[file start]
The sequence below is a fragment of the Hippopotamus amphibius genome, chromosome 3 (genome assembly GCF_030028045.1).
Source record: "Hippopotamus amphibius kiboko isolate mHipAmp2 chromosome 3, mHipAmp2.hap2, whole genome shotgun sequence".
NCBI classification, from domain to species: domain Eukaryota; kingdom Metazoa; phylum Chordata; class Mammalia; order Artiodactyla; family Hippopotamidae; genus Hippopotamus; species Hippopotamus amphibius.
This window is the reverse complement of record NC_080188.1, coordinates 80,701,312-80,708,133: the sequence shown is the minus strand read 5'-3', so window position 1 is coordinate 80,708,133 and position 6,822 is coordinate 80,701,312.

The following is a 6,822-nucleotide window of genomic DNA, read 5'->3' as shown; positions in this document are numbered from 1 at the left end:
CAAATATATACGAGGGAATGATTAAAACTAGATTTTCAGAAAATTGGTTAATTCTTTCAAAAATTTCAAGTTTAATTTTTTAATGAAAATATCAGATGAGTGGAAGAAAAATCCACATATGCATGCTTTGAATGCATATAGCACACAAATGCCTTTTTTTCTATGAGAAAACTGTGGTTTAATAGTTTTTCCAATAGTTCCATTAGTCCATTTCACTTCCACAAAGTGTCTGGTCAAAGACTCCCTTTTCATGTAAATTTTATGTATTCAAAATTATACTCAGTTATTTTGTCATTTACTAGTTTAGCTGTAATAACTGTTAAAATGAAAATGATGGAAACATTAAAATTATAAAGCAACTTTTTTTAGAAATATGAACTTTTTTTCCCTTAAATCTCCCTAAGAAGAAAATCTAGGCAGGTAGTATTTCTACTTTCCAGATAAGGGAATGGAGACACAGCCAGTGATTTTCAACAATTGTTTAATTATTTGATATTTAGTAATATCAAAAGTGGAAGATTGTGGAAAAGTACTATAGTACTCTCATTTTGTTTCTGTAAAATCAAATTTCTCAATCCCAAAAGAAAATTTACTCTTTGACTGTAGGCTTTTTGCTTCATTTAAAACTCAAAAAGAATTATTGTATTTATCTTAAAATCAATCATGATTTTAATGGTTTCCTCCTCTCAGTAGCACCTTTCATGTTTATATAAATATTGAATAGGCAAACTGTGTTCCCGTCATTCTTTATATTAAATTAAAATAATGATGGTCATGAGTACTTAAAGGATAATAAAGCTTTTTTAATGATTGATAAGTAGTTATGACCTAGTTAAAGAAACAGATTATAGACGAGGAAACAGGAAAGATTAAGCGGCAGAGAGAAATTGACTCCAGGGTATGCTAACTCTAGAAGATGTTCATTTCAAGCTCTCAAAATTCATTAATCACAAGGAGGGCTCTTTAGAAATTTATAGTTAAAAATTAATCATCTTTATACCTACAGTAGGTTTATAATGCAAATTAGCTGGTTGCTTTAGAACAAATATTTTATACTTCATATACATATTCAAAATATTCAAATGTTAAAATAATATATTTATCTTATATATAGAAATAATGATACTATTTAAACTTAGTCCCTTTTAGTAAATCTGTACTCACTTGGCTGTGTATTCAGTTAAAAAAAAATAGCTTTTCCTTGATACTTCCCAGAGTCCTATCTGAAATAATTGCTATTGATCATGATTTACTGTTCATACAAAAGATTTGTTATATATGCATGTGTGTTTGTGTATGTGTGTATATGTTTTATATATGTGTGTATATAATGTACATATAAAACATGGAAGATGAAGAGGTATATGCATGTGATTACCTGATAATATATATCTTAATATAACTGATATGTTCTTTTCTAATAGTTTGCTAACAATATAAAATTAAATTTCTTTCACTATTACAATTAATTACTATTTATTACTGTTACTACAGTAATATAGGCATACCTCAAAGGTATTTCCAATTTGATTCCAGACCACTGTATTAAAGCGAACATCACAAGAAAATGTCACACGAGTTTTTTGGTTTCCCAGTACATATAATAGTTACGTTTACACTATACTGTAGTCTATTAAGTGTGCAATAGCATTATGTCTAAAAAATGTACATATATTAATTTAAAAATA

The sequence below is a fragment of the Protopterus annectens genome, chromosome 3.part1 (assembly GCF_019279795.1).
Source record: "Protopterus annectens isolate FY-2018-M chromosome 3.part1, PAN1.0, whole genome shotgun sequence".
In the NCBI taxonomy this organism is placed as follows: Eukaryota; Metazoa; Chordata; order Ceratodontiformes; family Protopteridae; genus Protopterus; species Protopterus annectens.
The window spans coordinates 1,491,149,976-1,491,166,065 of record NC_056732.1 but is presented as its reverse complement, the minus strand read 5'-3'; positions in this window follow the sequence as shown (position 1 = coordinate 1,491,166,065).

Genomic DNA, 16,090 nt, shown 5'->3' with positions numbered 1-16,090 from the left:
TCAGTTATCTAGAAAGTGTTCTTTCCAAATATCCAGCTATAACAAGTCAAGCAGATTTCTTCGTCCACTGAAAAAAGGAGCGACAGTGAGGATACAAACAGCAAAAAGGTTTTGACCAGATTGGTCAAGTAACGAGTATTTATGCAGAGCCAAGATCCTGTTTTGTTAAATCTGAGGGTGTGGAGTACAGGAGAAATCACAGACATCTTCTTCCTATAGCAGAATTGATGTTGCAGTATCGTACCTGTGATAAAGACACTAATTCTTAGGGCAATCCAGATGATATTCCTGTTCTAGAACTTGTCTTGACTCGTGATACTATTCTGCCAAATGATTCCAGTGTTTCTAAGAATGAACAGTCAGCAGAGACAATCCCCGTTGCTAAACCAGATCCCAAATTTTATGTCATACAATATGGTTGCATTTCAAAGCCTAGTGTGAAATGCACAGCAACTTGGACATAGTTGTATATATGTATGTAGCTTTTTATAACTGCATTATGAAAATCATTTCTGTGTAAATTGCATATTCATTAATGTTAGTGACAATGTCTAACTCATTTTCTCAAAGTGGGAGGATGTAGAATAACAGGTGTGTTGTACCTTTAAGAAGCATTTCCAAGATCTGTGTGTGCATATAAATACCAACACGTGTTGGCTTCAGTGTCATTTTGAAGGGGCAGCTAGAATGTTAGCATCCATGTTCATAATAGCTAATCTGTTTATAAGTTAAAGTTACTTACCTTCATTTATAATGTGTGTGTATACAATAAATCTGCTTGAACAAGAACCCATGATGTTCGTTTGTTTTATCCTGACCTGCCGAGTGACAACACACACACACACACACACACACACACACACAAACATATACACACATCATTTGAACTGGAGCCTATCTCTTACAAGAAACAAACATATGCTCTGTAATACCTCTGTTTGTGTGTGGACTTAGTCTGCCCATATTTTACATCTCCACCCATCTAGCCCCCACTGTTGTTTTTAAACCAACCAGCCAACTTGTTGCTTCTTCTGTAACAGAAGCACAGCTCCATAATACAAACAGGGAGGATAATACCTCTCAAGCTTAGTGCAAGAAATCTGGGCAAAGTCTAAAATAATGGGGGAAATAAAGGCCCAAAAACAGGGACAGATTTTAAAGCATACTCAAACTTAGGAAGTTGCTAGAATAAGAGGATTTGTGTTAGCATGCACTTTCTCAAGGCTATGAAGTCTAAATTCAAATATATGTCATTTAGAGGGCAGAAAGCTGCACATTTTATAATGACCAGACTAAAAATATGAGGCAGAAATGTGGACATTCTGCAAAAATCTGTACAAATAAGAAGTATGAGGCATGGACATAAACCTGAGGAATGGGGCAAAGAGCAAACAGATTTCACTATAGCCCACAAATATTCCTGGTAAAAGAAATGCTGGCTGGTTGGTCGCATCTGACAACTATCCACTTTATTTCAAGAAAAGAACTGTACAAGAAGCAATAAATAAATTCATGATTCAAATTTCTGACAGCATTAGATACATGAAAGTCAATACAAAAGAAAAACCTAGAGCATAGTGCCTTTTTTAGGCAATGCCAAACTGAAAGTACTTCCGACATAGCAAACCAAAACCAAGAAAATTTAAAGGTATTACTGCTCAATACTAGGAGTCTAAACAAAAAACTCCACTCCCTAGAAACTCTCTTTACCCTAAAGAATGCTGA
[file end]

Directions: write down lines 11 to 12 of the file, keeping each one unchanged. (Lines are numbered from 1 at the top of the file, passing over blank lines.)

Genomic DNA, 16,090 nt, shown 5'->3' with positions numbered 1-16,090 from the left:
TCAGTTATCTAGAAAGTGTTCTTTCCAAATATCCAGCTATAACAAGTCAAGCAGATTTCTTCGTCCACTGAAAAAAGGAGCGACAGTGAGGATACAAACAGCAAAAAGGTTTTGACCAGATTGGTCAAGTAACGAGTATTTATGCAGAGCCAAGATCCTGTTTTGTTAAATCTGAGGGTGTGGAGTACAGGAGAAATCACAGACATCTTCTTCCTATAGCAGAATTGATGTTGCAGTATCGTACCTGTGATAAAGACACTAATTCTTAGGGCAATCCAGATGATATTCCTGTTCTAGAACTTGTCTTGACTCGTGATACTATTCTGCCAAATGATTCCAGTGTTTCTAAGAATGAACAGTCAGCAGAGACAATCCCCGTTGCTAAACCAGATCCCAAATTTTATGTCATACAATATGGTTGCATTTCAAAGCCTAGTGTGAAATGCACAGCAACTTGGACATAGTTGTATATATGTATGTAGCTTTTTATAACTGCATTATGAAAATCATTTCTGTGTAAATTGCATATTCATTAATGTTAGTGACAATGTCTAACTCATTTTCTCAAAGTGGGAGGATGTAGAATAACAGGTGTGTTGTACCTTTAAGAAGCATTTCCAAGATCTGTGTGTGCATATAAATACCAACACGTGTTGGCTTCAGTGTCATTTTGAAGGGGCAGCTAGAATGTTAGCATCCATGTTCATAATAGCTAATCTGTTTATAAGTTAAAGTTACTTACCTTCATTTATAATGTGTGTGTATACAATAAATCTGCTTGAACAAGAACCCATGATGTTCGTTTGTTTTATCCTGACCTGCCGAGTGACAACACACACACACACACACACACACACACACACAAACATATACACACATCATTTGAACTGGAGCCTATCTCTTACAAGAAACAAACATATGCTCTGTAATACCTCTGTTTGTGTGTGGACTTAGTCTGCCCATATTTTACATCTCCACCCATCTAGCCCCCACTGTTGTTTTTAAACCAACCAGCCAACTTGTTGCTTCTTCTGTAACAGAAGCACAGCTCCATAATACAAACAGGGAGGATAATACCTCTCAAGCTTAGTGCAAGAAATCTGGGCAAAGTCTAAAATAATGGGGGAAATAAAGGCCCAAAAACAGGGACAGATTTTAAAGCATACTCAAACTTAGGAAGTTGCTAGAATAAGAGGATTTGTGTTAGCATGCACTTTCTCAAGGCTATGAAGTCTAAATTCAAATATATGTCATTTAGAGGGCAGAAAGCTGCACATTTTATAATGACCAGACTAAAAATATGAGGCAGAAATGTGGACATTCTGCAAAAATCTGTACAAATAAGAAGTATGAGGCATGGACATAAACCTGAGGAATGGGGCAAAGAGCAAACAGATTTCACTATAGCCCACAAATATTCCTGGTAAAAGAAATGCTGGCTGGTTGGTCGCATCTGACAACTATCCACTTTATTTCAAGAAAAGAACTGTACAAGAAGCAATAAATAAATTCATGATTCAAATTTCTGACAGCATTAGATACATGAAAGTCAATACAAAAGAAAAACCTAGAGCATAGTGCCTTTTTTAGGCAATGCCAAACTGAAAGTACTTCCGACATAGCAAACCAAAACCAAGAAAATTTAAAGGTATTACTGCTCAATACTAGGAGTCTAAACAAAAAACTCCACTCCCTAGAAACTCTCTTTACCCTAAAGAATGCTGA